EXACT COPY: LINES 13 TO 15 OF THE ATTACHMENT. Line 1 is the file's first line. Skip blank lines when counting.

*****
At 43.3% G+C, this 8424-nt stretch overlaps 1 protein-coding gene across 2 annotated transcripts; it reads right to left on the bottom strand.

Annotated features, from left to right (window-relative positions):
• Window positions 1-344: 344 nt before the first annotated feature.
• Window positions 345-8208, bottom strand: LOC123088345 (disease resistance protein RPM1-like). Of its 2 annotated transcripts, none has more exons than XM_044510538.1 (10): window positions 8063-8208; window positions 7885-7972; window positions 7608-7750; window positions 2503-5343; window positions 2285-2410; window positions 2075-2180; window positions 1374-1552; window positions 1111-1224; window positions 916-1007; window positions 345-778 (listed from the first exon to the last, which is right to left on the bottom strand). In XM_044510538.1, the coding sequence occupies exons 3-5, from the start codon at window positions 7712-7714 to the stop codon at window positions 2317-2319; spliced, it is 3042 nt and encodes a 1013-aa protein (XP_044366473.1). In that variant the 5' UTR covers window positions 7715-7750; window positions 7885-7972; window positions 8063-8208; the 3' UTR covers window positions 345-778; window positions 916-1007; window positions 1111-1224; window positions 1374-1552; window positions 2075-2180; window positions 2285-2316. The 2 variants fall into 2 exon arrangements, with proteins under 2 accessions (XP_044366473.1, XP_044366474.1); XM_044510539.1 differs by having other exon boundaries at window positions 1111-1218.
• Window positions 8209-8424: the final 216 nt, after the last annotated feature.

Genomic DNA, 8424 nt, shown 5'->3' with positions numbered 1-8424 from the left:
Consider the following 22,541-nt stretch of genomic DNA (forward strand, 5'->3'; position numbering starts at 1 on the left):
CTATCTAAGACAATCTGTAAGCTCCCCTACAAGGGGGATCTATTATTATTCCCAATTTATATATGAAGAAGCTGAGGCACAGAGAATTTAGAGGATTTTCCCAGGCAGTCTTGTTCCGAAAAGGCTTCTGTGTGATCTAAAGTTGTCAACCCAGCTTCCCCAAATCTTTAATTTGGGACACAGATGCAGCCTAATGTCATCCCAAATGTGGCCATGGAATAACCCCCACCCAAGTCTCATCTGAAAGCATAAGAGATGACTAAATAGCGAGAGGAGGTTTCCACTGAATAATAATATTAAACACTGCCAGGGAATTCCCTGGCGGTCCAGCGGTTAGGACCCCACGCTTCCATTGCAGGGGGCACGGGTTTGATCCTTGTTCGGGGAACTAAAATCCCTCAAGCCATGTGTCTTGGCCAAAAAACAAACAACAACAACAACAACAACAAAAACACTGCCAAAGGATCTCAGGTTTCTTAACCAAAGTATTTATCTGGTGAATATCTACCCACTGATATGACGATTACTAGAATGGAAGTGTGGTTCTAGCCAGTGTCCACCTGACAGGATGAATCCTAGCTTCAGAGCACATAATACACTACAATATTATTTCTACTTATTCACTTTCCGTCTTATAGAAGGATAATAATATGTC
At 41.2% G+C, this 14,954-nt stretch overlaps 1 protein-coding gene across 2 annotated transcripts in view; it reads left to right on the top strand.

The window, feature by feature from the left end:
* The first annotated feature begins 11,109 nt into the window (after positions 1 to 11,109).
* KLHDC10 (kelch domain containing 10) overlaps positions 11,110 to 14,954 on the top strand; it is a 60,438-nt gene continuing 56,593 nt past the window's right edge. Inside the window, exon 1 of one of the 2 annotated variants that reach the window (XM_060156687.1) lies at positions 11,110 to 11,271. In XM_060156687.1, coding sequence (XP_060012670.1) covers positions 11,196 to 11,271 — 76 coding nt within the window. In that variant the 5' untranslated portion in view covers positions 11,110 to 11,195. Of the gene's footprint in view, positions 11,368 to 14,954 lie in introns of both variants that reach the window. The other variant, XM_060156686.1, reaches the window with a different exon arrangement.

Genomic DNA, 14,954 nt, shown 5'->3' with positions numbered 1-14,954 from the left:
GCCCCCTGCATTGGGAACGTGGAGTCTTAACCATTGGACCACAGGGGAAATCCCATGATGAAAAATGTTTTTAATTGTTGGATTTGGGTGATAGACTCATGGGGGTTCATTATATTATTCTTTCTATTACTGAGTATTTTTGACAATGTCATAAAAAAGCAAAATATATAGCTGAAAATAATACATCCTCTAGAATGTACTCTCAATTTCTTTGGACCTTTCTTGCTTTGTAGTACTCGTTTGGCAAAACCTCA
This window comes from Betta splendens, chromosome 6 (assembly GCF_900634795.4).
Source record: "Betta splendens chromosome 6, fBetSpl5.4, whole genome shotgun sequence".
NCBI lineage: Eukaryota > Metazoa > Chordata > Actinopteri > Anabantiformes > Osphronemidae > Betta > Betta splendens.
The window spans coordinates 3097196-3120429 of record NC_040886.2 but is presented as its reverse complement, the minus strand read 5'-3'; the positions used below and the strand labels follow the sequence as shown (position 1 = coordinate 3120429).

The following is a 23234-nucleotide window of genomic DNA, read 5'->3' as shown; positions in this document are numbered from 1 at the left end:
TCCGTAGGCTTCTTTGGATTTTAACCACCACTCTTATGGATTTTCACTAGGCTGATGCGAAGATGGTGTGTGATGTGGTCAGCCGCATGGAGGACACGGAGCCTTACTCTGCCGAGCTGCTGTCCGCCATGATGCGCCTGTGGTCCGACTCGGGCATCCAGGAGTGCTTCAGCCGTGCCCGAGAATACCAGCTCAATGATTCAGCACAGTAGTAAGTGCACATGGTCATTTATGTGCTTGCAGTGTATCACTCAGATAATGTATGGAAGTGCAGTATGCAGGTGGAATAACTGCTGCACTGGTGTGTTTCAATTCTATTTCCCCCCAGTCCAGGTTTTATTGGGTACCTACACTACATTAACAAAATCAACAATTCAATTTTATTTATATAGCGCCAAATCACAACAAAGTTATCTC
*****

Genomic DNA, 14,954 nt, shown 5'->3' with positions numbered 1-14,954 from the left:
GCCCCCTGCATTGGGAACGTGGAGTCTTAACCATTGGACCACAGGGGAAATCCCATGATGAAAAATGTTTTTAATTGTTGGATTTGGGTGATAGACTCATGGGGGTTCATTATATTATTCTTTCTATTACTGAGTATTTTTGACAATGTCATAAAAAAGCAAAATATATAGCTGAAAATAATACATCCTCTAGAATGTACTCTCAATTTCTTTGGACCTTTCTTGCTTTGTAGTACTCGTTTGGCAAAACCTCA
This window comes from Betta splendens, chromosome 6 (assembly GCF_900634795.4).